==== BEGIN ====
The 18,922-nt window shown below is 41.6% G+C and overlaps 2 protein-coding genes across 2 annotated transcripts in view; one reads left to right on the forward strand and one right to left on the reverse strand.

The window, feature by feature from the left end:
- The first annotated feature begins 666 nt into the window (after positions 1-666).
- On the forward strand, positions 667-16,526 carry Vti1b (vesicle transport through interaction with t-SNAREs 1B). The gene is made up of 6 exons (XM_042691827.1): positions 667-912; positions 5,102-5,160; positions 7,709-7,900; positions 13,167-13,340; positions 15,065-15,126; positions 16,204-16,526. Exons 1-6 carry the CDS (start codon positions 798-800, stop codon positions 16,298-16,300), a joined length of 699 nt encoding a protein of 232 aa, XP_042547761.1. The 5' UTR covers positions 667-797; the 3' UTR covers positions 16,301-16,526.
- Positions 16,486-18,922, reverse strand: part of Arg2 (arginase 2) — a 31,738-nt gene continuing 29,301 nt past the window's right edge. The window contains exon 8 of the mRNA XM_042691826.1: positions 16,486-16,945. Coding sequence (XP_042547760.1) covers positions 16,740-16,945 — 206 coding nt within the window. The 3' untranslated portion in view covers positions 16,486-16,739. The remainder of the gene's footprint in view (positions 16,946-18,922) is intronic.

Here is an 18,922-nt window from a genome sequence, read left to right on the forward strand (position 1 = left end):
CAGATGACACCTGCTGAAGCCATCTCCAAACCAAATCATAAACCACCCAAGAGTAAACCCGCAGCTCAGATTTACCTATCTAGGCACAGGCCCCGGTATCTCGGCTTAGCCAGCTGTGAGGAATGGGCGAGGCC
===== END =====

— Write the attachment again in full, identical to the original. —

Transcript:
The 18,922-nt window shown below is 41.6% G+C and overlaps 2 protein-coding genes across 2 annotated transcripts in view; one reads left to right on the forward strand and one right to left on the reverse strand.

The window, feature by feature from the left end:
- The first annotated feature begins 666 nt into the window (after positions 1-666).
- On the forward strand, positions 667-16,526 carry Vti1b (vesicle transport through interaction with t-SNAREs 1B). The gene is made up of 6 exons (XM_042691827.1): positions 667-912; positions 5,102-5,160; positions 7,709-7,900; positions 13,167-13,340; positions 15,065-15,126; positions 16,204-16,526. Exons 1-6 carry the CDS (start codon positions 798-800, stop codon positions 16,298-16,300), a joined length of 699 nt encoding a protein of 232 aa, XP_042547761.1. The 5' UTR covers positions 667-797; the 3' UTR covers positions 16,301-16,526.
- Positions 16,486-18,922, reverse strand: part of Arg2 (arginase 2) — a 31,738-nt gene continuing 29,301 nt past the window's right edge. The window contains exon 8 of the mRNA XM_042691826.1: positions 16,486-16,945. Coding sequence (XP_042547760.1) covers positions 16,740-16,945 — 206 coding nt within the window. The 3' untranslated portion in view covers positions 16,486-16,739. The remainder of the gene's footprint in view (positions 16,946-18,922) is intronic.

Here is an 18,922-nt window from a genome sequence, read left to right on the forward strand (position 1 = left end):
CAGATGACACCTGCTGAAGCCATCTCCAAACCAAATCATAAACCACCCAAGAGTAAACCCGCAGCTCAGATTTACCTATCTAGGCACAGGCCCCGGTATCTCGGCTTAGCCAGCTGTGAGGAATGGGCGAGGCC